During a latch-up, the IC’s electrical power consumption is only limited by its external power supply circuit, and if this has a low impedance and can supply a high current, the IC can overheat and suffer damage as a result.
The electrical supply in an automobile is nominally 12Vdc (actually, closer to 14V in normal driving) but most ICs used in auto electronics have to be operated at lower voltages, such as 8V for early analogue cruise controls (e.g. using the Intersil CA 3228E) or 3.3V for a modern digital microprocessor. Whilst the vehicle battery is capable of sourcing hundreds of Amps, the voltage reduction circuits that power the electronics from the vehicle’s 12V supply have a limited current rating, and often aren’t capable of delivering enough power to a latched-up IC to allow it to heat up by enough to cause damage, or even obvious discolouration. So, once again, we find that the malfunction leaves no evidence after the fact.
Latch-up used to be a very serious problem when ICs were first used in real products, but over the years the semiconductor industry has become better at designing protection into its ICs. However, like all EMI issues, it is impossible to provide 100% guaranteed protection against latch-up, especially when “showers” of secondary cosmic radiation are taken into account.
4.3 What kind of misoperations can occur?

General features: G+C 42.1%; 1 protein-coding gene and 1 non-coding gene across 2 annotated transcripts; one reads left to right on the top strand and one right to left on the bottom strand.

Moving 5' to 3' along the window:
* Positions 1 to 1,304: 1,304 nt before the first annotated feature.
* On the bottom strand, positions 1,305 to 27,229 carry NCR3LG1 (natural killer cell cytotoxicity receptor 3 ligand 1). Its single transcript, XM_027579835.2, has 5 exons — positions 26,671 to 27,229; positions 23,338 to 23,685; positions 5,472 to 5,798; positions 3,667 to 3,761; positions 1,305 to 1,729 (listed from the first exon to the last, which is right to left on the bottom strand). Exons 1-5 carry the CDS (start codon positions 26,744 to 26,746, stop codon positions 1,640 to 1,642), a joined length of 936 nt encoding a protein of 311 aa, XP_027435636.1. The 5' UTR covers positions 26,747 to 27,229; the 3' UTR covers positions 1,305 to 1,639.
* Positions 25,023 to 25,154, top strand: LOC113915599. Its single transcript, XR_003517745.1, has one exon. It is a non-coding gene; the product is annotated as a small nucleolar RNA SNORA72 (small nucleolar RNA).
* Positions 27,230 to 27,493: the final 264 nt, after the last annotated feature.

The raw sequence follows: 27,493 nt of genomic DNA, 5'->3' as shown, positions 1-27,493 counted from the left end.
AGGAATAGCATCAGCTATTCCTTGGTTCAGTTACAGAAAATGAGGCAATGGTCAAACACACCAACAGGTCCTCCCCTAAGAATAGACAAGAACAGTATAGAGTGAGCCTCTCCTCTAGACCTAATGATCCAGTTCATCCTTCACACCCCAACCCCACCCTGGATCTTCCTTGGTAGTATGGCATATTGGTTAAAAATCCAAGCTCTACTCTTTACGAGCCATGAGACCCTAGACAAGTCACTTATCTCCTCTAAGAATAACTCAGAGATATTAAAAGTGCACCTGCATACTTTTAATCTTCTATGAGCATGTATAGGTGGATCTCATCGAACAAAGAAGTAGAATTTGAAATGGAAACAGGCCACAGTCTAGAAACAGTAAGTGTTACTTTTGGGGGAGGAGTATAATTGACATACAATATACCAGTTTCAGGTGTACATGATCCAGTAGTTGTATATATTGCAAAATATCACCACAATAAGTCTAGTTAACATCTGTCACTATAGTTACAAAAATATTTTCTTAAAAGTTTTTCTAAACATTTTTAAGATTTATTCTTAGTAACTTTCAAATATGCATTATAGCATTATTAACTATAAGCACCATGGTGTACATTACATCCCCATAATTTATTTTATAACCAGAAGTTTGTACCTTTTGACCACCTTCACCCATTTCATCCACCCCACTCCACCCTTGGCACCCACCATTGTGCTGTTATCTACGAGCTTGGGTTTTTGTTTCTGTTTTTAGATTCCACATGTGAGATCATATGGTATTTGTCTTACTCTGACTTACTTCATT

When vehicle electronics have control of the butterfly valve in the throttle, as all cruise control and throttle-by-wire systems do, a misoperation in their hardware or firmware can cause the butterfly valve to take on an uncommanded setting. It might close shut, oscillate, stick fast at some angle, or open wide.
In a recent case in Australia (concerning a Ford rather than a Toyota), what appears to have happened is that the cruise control stuck on at 80kph, and the driver could not switch it off or change its speed setting. See: www.theage.com.au/national/no-fault-in-cruisecontrol-terror-car-20100107-lwdd.html?autostart=1).
All of these possibilities have safety consequences for control of the vehicle, but of them all the wide-open-throttle is the scariest and the one that historically has caused the most accidents, injuries and deaths (see www.suddenacceleration.com and www.antony-anderson.com/cruise/cruise.htm).